|dc.creator||Tsai, M.-K. and Yang, C.-Y. and Lee, C.-Y. and Yeh, C.-C. and Hu, R.-H. and Lee, P.-H.||-|
|dc.description.abstract||Despite the objections to transplant tourism raised by the transplant community, many patients continue travel to other countries to receive commercial transplants. To evaluate some long-term complications, we reviewed medical records of 215 Taiwanese patients (touring group) who received commercial cadaveric renal transplants in China and compared them with those of 321 transplant recipients receiving domestic cadaveric renal transplants (domestic group) over the same 20-year period. Ten years after transplant, the graft and patient survival rates of the touring group were 55 and 81.5%, respectively, compared with 60 and 89.3%, respectively, of the domestic group. The difference between the two groups was not statistically significant. The 10-year cumulative cancer incidence of the touring group (21.5%) was significantly higher than that of the domestic group (6.8%). Univariate and multivariate stepwise regression analyses (excluding time on immunosuppression, an uncontrollable factor) indicated that transplant tourism was associated with significantly higher cancer incidence. Older age at transplantation was associated with a significantly increased cancer risk; however, the risk of de novo malignancy significantly decreased with longer graft survival. Thus, renal transplant tourism may be associated with a higher risk of post-transplant malignancy, especially in patients of older age at transplantation. ? 2011 International Society of Nephrology.||-|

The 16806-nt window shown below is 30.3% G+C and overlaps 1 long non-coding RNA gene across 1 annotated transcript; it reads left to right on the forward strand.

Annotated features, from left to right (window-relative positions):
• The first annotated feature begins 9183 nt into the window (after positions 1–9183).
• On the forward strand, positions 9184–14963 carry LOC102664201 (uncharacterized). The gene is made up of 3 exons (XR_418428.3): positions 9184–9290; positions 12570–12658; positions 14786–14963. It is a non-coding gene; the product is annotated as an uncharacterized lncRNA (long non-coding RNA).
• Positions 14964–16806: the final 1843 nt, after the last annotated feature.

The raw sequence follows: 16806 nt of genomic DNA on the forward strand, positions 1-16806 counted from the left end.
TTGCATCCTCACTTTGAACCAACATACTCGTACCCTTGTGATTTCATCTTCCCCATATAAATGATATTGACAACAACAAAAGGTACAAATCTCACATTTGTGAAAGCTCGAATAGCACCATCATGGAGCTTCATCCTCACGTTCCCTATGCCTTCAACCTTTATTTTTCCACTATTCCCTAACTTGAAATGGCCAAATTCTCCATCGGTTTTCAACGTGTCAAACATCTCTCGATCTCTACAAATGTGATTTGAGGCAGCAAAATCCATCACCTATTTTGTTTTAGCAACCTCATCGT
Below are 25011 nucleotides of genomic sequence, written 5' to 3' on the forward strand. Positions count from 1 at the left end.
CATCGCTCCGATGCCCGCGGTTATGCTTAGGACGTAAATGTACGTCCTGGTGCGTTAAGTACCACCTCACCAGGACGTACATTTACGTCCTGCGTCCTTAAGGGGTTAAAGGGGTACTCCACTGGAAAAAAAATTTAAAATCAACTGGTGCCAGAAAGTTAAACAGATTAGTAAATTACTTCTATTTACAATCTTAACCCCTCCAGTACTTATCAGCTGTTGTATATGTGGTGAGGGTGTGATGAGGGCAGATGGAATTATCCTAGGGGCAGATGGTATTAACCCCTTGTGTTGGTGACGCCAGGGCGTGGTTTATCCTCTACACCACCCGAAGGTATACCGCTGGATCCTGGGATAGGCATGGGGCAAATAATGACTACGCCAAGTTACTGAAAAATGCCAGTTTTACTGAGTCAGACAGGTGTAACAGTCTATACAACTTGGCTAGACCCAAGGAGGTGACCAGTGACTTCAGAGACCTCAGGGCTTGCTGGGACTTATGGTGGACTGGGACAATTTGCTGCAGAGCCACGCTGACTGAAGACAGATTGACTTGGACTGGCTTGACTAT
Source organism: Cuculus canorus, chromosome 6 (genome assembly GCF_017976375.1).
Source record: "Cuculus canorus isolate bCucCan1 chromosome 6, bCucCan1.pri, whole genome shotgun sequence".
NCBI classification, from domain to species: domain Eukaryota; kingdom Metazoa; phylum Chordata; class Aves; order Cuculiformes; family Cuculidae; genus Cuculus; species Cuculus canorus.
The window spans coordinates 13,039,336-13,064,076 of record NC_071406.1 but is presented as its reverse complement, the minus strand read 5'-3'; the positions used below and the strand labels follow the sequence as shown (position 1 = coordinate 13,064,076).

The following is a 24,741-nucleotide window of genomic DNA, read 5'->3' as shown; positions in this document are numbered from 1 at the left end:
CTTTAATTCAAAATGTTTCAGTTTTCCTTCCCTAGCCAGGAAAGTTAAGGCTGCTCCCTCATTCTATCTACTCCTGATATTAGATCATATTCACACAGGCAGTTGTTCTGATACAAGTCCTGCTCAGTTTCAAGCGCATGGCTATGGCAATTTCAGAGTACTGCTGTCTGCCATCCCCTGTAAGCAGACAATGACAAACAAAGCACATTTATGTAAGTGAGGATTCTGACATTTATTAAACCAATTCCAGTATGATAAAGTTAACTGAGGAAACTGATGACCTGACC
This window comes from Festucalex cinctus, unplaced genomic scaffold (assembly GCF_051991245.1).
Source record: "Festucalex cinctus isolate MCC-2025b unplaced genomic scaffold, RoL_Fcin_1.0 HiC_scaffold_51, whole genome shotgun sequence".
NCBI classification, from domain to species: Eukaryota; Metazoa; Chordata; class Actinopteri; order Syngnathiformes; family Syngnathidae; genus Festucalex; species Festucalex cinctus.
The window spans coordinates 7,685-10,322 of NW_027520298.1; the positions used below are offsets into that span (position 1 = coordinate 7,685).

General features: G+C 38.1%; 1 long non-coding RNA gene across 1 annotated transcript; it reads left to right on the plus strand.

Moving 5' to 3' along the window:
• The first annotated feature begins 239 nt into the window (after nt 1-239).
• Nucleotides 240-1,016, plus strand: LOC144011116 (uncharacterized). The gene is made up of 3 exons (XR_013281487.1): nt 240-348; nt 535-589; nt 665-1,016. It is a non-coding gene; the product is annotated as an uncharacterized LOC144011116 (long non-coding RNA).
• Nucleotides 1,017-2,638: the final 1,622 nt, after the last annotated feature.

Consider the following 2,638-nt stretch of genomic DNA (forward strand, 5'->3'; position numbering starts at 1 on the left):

|dc.subject.other||basiliximab; cyclosporin; lymphocyte antibody; OKT 3; rapamycin; tacrolimus; thymocyte antibody; adult; age; article; bladder cancer; breast cancer; cadaver donor; cancer incidence; cancer risk; China; colon carcinoma; controlled study; disease association; female; graft survival; human; kidney cancer; kidney graft rejection; kidney transplantation; liver cell carcinoma; major clinical study; male; malignant neoplastic disease; medical record review; medical tourism; pancreas carcinoma; priority journal; skin cancer; Taiwan; transitional cell carcinoma; travel; ureter cancer; uterine cervix carcinoma||-|
|dc.title||De novo malignancy is associated with renal transplant tourism||-|
|Appears in Collections:||醫學系|
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